I have 2 children with my ex. We came to a agreement that gave us both 50% of the children's time. I have them for 2 days then their mum for 2 days then back to me for 2 and so on. I don't pay her directly any maintenance but do pay £50 a week towards nursery fee's of which she gets 70% paid as she works part time. I mentioned to her that I wanted to get a joint custody order so I'm able to have my legal say, security that the agreement won't change and get a bigger property because we are in a 1 bedroom flat at minute. Too which her response was 'f*** that,you want to do that?watch. I'll get full custody and you won't be able to do s***'. Now I'm panicking of the thought of never seeing my kids again and this being put thru the courts. Just wanting to know what rights I have with just being on their birth certificates and nothing from the court's and if she could actually be allowed to stop me seeing them? Thanks
a.t - 12-Jun-15 @ 8:31 AM
my ex has the children living with him(this was a mutual agreement not a court order) which is fine for the older children but my son who is 6 is not biologically his father as I fell Pregnant when we were separated 6 years ago but we reconsiled now we have been separated for two years and I'm getting married to my new prtner but he keeps making it harder for me to see him and saying my new partner can't have contact with my son and keeps withholding him even tho we agreed set visitation so i want to take him to live with me so is it ok for me to just take him and file for residency or do I have to go thru a court to get him even tho he is only his son in name not biological
k&j - 11-Jun-15 @ 9:32 PM
@Aizan - I can't advise you whether you should take him to court in order to get custody, or whether you would be awarded residency, as that would be for the court to decide and is very much dependent upon circumstances, but it would be an option you could take. Mediation may also helps and it is a lot less costly, please see link: Mediation: What is it and is it For Me? link here. I hope this helps.
ChildSupportLaws - 11-Jun-15 @ 12:42 PM
My husband and I have been separated for one year now and we both decided to have equal shared custody of our daughter however because of his work circumstances he cannot be available in the evening and his partner is actually caring for my daughter. I work for company that is flexible with my hours and I can stay with my daughter on full time basis. I spoke to him about this but he is not willing for her to stay with me and see her at the weekend and shared holidays. Should I take him to court, would I get custody of my daughter?
Aizan - 10-Jun-15 @ 12:05 AM
@Lucy85 - if your ex wants to see your daughter and she or you are not in favour, he would have to apply for a court order. It is likely that the courts would recommend mediation and Cafcass would get involved in order to submit a report to the court. The fact that your daughter is 13 means she is of a semi-responsible age and would likely be allowed to say whether or not she wanted to see your ex and her views would be taken into consideration, and if it actually got to court then this too would be taken on board. As far as custody/residency goes, you have this naturally anyway, by the mere fact that you have bought her up and the father has had little to do with her. It is highly unlikely that he would be awarded residency, so I don't think you have much, to worry about there. I have included a link: What Goes into the Cafcass Family Report? here which is from our Separated Dads site and which should help you further.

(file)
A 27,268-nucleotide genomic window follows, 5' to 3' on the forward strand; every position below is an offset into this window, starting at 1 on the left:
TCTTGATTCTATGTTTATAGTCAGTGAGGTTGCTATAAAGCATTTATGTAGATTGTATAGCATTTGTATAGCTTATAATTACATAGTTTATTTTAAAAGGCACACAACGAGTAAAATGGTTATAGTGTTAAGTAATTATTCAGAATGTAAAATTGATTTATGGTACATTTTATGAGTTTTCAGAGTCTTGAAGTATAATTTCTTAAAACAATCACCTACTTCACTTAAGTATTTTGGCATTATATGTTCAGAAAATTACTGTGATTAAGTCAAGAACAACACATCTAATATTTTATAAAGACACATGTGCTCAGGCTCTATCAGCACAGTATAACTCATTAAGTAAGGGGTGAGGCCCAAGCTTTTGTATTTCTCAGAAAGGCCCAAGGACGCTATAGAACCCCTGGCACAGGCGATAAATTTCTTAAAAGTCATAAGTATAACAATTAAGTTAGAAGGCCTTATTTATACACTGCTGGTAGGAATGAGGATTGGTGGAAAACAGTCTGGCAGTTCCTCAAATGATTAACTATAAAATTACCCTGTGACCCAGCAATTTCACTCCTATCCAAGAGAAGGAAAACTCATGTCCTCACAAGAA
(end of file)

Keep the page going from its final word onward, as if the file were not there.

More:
ChildSupportLaws - 5-Jun-15 @ 10:05 AM
My ex has never played any part in bringing up my daughter who is now 13yrs old he has only seen her a handful of times and the last time he saw her was a year ago. He has recently been in contact saying he wants to see her but she has refused to see him and wants nothing to do with him in the last 13yrs i have only had 5 payments through the csa off him which really wouldnt buy you a hot meal it was that little of money. Where do i stand if i went for full custody? would i get? My daughter does not want to be forced to see her dad to which she doesnt want to see.
Lucy85 - 5-Jun-15 @ 9:42 AM
I have a 7 year old girl who has never met her father. When I found myself pregnant, he refused to have any contact with my daughter and tried to force me into having an abortion several times. After she was born, he refused to have any part in her life and threatened to take her away from me if I ever tried to get child support from him. Three years ago he finally did start making child support payments but still refused to meet her on the grounds that he couldn't put up with me. A year later, after finding out I had gotten married, he contacted me wanting contact with my daughter. I refused to let him see her due to his abusive behavior throughout the years and since then have suffered a series of threats. I contacted the police once and he was given a warning to stop. Three months ago the threats restarted and now he's saying he is taking legal action against me. Furthermore, he says he will go to the police to stop me from moving back to the USA (where I am from and where my child was born; she is not a British citizen). I intended to move back home once my work project in the UK is finished (sometime next year). My question is: does he have the legal right to either take her away or enforce visitation? And can he really stop me from moving back to the USA?